Years of work will culminate in A-level results, which could mean moving on to teenagers' first choice in further education or a reassessment of what to do now.
The proportion of young people achieving top grades fell in 2012 for the first time in 20 years.
It was expected that results would remain stable this year.
The make-up of A-levels has led to much discussion over the years about whether students were benefiting from an easier test than in the past.
It is fair to analyse the level of challenge, but it is not a discussion to be had today; that would detract from the achievements of Teesside's upcoming generation.
What is important is that pupils are reaching a level which allows them to further their education and prepare themselves for a career in their chosen profession.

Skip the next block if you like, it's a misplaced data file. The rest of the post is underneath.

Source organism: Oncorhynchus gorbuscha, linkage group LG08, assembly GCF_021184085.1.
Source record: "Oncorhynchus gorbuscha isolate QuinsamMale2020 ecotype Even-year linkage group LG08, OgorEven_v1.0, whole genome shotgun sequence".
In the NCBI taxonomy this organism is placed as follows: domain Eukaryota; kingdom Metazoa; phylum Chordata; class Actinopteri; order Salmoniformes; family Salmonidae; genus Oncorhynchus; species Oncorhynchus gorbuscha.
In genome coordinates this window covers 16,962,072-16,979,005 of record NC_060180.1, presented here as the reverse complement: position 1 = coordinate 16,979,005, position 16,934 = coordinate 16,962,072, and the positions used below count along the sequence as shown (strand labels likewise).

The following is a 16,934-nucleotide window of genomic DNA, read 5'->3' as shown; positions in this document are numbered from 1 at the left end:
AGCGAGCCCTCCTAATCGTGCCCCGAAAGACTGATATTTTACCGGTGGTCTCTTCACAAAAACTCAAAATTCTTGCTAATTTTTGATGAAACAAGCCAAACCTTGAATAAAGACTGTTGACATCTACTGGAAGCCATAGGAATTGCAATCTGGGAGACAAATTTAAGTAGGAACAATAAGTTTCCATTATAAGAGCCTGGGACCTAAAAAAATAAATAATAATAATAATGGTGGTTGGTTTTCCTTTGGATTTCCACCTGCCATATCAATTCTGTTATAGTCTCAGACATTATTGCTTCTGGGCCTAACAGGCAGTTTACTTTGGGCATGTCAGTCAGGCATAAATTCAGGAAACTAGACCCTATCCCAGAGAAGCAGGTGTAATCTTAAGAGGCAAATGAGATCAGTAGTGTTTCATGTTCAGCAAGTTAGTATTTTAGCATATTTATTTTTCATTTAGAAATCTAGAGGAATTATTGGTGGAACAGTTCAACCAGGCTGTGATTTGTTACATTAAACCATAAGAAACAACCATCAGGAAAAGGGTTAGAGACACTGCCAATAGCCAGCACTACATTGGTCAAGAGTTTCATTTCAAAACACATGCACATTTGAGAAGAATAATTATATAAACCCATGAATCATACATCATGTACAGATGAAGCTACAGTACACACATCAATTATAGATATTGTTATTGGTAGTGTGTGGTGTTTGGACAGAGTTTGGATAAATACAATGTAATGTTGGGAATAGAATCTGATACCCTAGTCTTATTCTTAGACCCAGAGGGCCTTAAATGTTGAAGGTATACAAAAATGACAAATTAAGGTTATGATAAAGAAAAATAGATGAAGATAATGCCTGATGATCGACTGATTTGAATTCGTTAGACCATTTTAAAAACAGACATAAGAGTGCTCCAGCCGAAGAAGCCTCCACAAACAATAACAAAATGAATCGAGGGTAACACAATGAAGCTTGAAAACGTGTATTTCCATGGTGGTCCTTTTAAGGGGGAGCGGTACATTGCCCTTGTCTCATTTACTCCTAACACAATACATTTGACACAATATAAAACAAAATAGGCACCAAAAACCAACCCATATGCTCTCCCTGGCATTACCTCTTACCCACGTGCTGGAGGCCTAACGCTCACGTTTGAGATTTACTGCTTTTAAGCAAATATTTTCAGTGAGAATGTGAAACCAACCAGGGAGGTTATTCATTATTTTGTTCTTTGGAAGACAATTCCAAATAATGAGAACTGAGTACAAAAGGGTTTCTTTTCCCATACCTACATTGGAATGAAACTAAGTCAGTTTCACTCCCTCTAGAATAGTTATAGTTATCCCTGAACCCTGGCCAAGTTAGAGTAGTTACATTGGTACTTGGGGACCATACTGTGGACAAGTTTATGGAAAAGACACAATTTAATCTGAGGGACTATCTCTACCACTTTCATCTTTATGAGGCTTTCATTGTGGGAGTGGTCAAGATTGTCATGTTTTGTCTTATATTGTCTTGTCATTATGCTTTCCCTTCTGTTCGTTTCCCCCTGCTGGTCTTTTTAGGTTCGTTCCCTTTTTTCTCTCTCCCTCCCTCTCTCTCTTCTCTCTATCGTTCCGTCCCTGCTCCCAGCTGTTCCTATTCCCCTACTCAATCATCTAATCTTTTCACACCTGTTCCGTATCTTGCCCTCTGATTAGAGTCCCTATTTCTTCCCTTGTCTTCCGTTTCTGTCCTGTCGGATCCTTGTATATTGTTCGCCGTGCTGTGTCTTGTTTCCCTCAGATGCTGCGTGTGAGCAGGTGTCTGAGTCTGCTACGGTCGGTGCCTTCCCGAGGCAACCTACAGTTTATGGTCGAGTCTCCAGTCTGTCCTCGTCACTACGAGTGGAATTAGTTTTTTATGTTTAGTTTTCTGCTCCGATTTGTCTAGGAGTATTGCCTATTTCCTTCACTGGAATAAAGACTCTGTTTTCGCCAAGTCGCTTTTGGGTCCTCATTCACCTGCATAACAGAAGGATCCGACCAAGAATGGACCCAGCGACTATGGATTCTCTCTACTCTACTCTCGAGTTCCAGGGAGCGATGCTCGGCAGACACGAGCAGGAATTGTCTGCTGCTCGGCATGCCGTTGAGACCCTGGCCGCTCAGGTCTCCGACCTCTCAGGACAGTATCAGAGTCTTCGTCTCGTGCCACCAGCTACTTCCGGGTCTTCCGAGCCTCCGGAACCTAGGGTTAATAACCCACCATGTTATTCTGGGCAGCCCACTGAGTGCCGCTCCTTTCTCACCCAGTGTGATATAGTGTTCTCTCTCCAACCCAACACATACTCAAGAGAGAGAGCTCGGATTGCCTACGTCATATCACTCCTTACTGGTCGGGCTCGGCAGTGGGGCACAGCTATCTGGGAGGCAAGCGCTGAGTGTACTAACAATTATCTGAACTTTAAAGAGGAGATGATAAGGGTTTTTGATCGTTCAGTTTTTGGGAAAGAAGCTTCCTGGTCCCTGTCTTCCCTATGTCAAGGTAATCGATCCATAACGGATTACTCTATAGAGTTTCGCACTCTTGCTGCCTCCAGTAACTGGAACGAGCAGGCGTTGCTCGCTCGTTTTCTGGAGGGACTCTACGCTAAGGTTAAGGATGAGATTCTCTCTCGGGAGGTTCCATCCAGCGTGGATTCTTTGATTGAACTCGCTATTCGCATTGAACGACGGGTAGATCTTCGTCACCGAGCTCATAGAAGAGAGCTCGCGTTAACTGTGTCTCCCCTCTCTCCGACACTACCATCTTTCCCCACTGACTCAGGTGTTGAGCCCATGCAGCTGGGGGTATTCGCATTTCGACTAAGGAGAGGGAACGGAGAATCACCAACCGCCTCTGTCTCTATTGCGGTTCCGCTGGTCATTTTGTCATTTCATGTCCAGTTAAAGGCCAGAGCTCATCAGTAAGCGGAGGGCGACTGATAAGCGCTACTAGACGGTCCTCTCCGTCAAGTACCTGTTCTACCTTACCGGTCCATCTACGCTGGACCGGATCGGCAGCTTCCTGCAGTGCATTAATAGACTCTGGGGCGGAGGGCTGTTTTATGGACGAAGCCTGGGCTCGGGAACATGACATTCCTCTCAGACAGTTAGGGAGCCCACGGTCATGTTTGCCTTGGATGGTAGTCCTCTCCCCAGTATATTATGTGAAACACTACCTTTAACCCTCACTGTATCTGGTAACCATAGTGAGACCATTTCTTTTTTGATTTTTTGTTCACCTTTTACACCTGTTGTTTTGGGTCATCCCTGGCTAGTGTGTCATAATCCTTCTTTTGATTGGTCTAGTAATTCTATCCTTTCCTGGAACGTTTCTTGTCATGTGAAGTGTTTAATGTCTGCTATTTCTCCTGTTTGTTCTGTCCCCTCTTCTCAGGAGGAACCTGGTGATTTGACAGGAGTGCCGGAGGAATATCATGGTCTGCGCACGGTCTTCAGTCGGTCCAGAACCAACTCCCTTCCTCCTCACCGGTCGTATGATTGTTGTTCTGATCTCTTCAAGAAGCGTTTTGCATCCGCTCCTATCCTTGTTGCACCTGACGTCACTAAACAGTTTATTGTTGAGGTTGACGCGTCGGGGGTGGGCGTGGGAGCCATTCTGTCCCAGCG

That, in turn, benefits business by developing a talented workforce to allow firms to confidently invest and build for the future. If more youngsters choose to develop their careers on Teesside, then all the better.
For today, however, congratulations should go to our young people; they should be justly proud for achieving the best they can.
Praise also should go to everybody who has supported them throughout their education, from teachers and school support staff to their parents and anyone else who has helped them reach the level they are at today.